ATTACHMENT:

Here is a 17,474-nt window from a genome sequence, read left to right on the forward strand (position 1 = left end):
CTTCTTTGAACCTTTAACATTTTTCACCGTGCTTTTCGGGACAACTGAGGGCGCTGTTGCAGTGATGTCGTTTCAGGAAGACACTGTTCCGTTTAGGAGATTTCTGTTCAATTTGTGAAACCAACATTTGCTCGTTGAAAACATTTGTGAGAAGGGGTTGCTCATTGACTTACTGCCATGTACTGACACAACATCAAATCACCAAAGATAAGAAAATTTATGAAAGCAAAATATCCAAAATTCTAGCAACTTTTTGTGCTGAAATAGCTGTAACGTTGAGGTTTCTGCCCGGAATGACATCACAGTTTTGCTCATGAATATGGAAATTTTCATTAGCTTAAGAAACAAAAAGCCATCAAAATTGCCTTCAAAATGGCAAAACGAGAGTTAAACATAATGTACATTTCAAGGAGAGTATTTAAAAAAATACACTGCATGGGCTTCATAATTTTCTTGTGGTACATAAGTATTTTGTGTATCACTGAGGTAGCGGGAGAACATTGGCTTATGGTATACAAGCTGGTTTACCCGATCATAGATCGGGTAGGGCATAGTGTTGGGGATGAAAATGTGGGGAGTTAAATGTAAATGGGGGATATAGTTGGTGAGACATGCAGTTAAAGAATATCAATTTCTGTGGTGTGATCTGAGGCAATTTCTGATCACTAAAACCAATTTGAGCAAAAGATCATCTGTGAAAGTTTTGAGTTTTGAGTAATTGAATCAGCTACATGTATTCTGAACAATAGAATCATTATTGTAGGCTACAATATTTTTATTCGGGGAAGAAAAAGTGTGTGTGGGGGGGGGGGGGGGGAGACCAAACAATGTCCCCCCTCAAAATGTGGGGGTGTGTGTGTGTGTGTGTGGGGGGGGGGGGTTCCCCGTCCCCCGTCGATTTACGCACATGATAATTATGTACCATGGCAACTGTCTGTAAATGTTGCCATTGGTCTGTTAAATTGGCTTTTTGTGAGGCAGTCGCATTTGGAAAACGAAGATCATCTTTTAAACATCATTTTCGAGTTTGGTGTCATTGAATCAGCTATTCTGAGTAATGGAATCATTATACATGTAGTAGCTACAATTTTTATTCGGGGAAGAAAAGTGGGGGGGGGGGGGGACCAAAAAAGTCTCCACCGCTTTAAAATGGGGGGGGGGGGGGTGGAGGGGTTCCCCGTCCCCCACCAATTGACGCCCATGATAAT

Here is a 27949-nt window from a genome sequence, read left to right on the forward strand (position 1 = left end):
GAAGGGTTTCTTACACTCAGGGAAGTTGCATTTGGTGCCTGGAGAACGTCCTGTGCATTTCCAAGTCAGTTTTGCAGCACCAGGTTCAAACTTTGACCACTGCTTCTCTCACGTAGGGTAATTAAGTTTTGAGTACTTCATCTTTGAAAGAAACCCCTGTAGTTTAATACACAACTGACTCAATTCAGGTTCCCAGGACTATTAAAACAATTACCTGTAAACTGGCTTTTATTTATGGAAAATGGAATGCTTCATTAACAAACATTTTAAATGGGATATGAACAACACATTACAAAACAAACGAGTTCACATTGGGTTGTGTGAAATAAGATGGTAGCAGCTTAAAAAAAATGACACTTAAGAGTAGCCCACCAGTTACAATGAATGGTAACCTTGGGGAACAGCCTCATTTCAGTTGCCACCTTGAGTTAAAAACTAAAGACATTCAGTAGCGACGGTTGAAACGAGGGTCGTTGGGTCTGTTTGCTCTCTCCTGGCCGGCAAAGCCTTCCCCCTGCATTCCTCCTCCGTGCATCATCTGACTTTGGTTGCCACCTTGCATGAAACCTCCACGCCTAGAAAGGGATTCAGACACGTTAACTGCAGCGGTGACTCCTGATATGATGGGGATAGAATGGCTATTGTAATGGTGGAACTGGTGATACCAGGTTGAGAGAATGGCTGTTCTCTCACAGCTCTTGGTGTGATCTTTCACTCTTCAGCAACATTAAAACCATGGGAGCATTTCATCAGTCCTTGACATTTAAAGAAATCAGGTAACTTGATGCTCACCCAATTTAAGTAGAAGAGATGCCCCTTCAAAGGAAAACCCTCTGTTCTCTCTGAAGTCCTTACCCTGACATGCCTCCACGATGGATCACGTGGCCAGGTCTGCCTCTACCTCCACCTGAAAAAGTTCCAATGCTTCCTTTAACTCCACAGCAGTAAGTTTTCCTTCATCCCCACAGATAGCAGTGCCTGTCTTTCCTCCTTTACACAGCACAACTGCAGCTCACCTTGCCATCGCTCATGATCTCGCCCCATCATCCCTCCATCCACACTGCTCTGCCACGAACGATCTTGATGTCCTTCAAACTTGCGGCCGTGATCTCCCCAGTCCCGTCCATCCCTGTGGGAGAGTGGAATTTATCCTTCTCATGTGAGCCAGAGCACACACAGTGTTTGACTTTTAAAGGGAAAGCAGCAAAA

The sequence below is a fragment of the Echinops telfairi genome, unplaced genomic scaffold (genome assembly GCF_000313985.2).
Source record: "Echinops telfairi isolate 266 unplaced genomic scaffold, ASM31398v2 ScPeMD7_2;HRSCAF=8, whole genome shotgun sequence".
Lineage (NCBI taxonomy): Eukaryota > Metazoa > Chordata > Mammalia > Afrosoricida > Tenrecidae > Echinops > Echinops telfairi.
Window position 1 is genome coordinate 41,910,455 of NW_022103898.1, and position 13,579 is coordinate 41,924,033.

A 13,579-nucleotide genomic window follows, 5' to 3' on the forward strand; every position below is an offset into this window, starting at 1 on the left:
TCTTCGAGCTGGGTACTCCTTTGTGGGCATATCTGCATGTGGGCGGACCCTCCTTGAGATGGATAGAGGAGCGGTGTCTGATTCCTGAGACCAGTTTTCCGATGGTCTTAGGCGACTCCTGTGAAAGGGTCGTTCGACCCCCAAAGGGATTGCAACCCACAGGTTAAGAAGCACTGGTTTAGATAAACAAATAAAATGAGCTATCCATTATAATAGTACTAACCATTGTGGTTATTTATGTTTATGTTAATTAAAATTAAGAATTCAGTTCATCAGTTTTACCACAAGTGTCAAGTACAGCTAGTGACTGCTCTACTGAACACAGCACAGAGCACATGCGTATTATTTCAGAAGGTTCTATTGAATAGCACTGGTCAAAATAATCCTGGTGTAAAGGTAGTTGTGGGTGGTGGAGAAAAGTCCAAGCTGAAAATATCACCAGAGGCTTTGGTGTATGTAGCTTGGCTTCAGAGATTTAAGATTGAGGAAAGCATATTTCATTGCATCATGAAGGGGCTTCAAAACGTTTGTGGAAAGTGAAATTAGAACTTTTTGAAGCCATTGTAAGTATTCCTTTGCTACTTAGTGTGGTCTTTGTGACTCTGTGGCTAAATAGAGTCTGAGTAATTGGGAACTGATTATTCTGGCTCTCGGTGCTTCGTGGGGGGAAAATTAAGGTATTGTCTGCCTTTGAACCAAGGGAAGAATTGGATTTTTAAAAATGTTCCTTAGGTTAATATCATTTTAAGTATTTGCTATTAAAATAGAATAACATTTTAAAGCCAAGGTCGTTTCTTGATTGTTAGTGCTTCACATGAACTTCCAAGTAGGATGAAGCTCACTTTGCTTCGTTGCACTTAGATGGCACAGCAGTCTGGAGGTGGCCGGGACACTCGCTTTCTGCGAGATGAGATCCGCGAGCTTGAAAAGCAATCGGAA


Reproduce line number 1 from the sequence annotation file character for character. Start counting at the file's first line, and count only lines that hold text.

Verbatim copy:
Here is a 17,474-nt window from a genome sequence, read left to right on the forward strand (position 1 = left end):